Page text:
Axel Dreher, Andreas Fuchs, 27 January 2012

China is often accused of providing ‘rogue aid’. China is said to be more interested in securing natural resources, export markets, and political alliances than concerned about the development of needy countries This column looks at the data on China’s aid allocations between 1996 and 2005. It finds that China is in fact no more self-serving than most Western donors.

Francesco Caselli, Andrea Tesei, 22 December 2011

Oil and other natural resources can be both a blessing and a curse. Incomes may rise, but the politics can soon turn nasty. This column looks at a large panel of countries and finds that this isn’t always the case. Discovering natural resources has no effect on the political system – if the country is already a democracy.

Mariya Aleksynska, Olena Havrylchyk, 22 September 2011

Foreign direct investment is a vital tool for building infrastructure and raising economic activity in the world’s poorer countries. This column describes the emergence of FDI between developing and transition economies (the South). It argues that these are different from traditional North-South flows. Although investors from the South are sometimes deterred by countries that have bad institutions, this is often outweighed by the presence of natural resources.

Antonio Cabrales, Esther Hauk, 17 June 2011

The natural-resource curse is now a staple in the development economist’s diet. Natural resources have tended to lead to lower economic growth, except in democratic countries or those with robust institutions. This column presents a political economy model to explain this phenomenon, focusing on the threat of revolutions.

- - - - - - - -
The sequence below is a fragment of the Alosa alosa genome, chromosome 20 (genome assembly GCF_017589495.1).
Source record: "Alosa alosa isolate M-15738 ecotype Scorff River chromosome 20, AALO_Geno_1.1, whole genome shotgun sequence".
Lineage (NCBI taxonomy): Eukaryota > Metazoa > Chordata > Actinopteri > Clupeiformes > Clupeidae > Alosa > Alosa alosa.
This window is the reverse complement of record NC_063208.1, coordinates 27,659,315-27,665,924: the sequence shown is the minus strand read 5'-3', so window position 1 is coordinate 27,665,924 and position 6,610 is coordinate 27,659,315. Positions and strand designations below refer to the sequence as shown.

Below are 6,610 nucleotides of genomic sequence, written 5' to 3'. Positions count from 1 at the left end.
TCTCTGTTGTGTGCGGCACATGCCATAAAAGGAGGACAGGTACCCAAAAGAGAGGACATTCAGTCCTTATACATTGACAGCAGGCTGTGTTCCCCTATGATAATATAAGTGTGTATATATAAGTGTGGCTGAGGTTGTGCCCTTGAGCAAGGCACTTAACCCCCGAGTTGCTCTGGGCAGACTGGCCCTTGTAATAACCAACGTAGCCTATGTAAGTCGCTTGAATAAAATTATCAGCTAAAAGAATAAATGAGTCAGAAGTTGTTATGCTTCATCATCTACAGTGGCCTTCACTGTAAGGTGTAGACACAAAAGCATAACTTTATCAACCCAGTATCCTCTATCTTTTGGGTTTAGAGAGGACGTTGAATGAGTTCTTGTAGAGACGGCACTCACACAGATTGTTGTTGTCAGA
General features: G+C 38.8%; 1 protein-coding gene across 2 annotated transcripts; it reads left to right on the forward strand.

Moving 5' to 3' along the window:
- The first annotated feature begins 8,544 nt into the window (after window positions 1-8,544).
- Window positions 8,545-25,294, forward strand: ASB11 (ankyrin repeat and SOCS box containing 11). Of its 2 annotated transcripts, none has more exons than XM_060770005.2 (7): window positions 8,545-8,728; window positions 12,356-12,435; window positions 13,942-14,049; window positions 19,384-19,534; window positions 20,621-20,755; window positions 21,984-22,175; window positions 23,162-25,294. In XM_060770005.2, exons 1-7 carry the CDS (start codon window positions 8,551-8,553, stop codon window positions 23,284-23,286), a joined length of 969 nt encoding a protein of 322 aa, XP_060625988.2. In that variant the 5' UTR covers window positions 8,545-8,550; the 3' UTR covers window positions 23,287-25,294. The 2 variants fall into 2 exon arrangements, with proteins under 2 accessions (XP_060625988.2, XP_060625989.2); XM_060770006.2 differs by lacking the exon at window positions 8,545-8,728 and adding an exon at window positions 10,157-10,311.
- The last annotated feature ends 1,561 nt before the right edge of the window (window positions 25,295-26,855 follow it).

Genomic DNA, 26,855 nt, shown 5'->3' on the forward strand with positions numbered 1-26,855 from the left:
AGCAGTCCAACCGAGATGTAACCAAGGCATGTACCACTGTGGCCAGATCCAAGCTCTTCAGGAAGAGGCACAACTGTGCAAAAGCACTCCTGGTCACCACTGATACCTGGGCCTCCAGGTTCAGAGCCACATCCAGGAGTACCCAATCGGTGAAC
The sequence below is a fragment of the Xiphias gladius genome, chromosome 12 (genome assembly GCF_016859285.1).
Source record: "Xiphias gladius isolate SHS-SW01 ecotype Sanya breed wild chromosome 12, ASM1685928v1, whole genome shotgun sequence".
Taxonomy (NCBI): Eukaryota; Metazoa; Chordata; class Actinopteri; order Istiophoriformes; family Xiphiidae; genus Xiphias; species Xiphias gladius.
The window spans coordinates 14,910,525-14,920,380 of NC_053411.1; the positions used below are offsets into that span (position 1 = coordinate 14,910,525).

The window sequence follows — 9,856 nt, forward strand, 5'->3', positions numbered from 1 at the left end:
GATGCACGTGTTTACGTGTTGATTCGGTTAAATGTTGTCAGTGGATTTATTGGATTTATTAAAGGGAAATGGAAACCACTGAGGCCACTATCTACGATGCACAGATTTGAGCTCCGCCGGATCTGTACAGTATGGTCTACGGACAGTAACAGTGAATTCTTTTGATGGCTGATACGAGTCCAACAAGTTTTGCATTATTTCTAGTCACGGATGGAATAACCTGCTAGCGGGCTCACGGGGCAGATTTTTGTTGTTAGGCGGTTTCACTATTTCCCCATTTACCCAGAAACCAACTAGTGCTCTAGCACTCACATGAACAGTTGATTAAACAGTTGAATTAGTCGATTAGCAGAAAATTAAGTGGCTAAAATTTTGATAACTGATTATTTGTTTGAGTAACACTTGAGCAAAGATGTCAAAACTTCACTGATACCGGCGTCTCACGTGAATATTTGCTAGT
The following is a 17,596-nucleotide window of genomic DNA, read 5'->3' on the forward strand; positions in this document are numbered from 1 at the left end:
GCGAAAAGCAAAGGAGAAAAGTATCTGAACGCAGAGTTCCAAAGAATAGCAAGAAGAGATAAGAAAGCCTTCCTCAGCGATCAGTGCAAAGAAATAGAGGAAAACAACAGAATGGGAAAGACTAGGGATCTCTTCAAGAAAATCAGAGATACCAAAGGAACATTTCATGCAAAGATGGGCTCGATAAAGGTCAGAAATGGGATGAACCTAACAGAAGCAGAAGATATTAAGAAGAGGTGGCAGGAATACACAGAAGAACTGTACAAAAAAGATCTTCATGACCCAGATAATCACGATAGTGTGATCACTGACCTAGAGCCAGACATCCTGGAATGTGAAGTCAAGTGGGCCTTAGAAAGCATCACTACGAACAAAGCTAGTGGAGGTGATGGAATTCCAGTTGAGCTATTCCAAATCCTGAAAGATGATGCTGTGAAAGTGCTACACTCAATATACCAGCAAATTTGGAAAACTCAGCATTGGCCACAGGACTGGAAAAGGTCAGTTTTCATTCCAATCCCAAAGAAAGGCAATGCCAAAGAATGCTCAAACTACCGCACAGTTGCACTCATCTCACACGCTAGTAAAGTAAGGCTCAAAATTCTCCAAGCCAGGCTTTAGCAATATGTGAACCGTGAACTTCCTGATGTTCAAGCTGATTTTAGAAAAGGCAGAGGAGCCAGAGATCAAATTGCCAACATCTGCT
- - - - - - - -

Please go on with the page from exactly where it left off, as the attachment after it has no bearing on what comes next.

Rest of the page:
Thorvaldur Gylfason, Per Wijkman, 13 November 2010

Since discovering oil in 1990, Equatorial Guinea has experienced massive growth that multiplied its GDP per capita many times over. But its oil wealth has not improved the well being of most of its inhabitants. This column argues that such resources belong to the citizenry under international law, and unelected governments that expropriate natural wealth are violating human rights.

Rick van der Ploeg, Anthony Venables, 01 November 2010

Dutch disease symptoms often plague economies that experience surges in foreign exchange due to natural resource or aid income. Discussion Paper 8086 analyses how an economy's capacity for absorbing capital determines the incidence and extent of Dutch disease.

Michele Ruta, 04 August 2010

Trade in natural resources accounts for a growing share of world trade and a growing share of policymakers’ attention. Given the economic, environmental, and political implications of natural resources, this column asks how to design rules that can promote mutual gains from resources trade. It provides recommendations for export policy, conservation policy, and domestic policy.